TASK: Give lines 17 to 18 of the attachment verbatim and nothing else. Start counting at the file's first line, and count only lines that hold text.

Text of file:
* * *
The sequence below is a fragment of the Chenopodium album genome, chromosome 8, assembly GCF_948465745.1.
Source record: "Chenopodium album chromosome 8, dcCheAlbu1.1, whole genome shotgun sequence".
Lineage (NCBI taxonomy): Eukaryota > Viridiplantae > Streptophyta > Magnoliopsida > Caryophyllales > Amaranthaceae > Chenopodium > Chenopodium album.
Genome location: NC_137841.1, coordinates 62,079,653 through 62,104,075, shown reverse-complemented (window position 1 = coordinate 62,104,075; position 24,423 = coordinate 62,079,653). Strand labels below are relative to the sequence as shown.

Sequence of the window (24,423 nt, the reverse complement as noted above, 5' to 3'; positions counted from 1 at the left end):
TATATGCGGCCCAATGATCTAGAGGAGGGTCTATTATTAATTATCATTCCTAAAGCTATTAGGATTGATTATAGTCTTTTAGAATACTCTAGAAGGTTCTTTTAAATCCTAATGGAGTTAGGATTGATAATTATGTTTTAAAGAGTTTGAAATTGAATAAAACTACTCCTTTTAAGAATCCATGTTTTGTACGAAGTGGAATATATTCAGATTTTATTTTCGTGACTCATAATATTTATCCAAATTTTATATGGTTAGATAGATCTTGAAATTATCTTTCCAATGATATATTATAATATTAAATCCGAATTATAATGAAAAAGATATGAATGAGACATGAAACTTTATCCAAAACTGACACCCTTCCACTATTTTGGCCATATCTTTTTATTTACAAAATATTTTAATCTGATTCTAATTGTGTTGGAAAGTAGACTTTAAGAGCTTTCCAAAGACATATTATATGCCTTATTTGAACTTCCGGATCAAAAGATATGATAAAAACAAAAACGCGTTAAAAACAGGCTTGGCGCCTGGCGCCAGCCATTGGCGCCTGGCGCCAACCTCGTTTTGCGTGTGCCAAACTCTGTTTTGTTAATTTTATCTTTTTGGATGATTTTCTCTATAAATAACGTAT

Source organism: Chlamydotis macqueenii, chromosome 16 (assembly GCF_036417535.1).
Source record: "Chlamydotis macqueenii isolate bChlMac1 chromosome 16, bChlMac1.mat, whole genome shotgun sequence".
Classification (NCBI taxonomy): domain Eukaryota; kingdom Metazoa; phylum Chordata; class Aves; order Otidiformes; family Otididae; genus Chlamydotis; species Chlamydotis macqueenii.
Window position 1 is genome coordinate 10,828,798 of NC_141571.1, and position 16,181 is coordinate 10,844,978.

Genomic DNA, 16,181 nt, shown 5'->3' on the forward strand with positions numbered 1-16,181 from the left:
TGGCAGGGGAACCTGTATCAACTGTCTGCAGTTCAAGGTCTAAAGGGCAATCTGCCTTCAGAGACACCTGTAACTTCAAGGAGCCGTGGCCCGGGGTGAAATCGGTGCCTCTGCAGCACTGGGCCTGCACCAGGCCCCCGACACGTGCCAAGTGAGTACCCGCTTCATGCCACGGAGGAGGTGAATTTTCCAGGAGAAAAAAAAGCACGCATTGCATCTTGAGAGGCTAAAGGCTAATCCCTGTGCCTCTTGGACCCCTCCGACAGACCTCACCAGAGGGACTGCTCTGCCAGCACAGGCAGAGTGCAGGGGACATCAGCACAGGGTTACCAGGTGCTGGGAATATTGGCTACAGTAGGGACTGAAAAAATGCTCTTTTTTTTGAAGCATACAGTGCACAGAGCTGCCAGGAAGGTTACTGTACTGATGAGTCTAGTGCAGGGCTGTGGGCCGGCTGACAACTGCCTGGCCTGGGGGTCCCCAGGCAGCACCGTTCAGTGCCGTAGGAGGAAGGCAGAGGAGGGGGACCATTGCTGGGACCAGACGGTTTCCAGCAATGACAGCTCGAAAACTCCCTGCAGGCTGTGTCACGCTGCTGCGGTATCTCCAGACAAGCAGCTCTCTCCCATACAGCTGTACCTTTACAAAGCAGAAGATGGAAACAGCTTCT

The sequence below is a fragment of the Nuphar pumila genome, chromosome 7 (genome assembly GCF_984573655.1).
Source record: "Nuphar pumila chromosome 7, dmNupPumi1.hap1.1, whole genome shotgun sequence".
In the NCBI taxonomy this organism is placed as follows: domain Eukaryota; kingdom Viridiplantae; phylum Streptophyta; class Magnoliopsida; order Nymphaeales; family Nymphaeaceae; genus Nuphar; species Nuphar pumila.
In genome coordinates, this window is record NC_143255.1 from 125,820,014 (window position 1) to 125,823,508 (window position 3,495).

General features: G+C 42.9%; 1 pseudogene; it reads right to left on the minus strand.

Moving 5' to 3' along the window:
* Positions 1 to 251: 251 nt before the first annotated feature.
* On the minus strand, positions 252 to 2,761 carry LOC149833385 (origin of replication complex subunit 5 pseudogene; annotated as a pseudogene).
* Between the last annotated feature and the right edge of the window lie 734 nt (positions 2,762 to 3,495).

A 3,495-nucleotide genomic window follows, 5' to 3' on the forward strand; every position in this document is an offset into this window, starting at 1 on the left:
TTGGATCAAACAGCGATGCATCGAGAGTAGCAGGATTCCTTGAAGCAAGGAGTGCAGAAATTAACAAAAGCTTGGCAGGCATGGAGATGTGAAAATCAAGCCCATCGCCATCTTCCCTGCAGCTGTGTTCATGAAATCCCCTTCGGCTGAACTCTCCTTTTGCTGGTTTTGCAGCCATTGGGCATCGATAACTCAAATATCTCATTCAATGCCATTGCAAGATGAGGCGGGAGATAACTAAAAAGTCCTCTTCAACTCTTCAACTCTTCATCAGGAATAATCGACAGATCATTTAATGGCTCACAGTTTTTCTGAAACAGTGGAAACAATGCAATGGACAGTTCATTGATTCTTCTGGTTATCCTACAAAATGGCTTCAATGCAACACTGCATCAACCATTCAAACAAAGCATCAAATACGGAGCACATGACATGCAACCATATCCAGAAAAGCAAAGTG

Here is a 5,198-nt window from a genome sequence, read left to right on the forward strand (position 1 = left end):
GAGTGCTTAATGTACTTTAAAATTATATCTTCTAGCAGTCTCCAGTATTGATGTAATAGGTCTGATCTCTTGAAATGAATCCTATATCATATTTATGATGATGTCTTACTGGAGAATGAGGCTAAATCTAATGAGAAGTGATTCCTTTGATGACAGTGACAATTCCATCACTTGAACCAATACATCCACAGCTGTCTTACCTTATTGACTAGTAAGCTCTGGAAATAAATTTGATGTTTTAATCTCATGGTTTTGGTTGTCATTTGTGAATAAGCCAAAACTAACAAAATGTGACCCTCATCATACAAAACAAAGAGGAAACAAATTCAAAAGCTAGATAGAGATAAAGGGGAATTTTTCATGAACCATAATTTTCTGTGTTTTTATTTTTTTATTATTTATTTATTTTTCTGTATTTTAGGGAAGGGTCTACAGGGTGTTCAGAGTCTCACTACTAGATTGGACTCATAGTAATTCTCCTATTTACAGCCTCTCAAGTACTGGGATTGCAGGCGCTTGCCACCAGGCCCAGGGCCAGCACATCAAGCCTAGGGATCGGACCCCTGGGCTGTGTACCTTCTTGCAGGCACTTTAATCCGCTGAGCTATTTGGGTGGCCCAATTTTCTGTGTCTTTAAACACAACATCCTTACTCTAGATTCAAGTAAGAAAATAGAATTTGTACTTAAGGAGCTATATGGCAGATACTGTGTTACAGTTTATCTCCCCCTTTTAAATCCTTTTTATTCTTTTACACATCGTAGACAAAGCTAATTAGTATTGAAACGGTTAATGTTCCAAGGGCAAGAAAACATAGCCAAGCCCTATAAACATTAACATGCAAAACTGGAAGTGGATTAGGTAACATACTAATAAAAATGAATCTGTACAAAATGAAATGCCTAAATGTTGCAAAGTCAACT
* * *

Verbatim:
General features: G+C 42.9%; 1 pseudogene; it reads right to left on the minus strand.

Moving 5' to 3' along the window: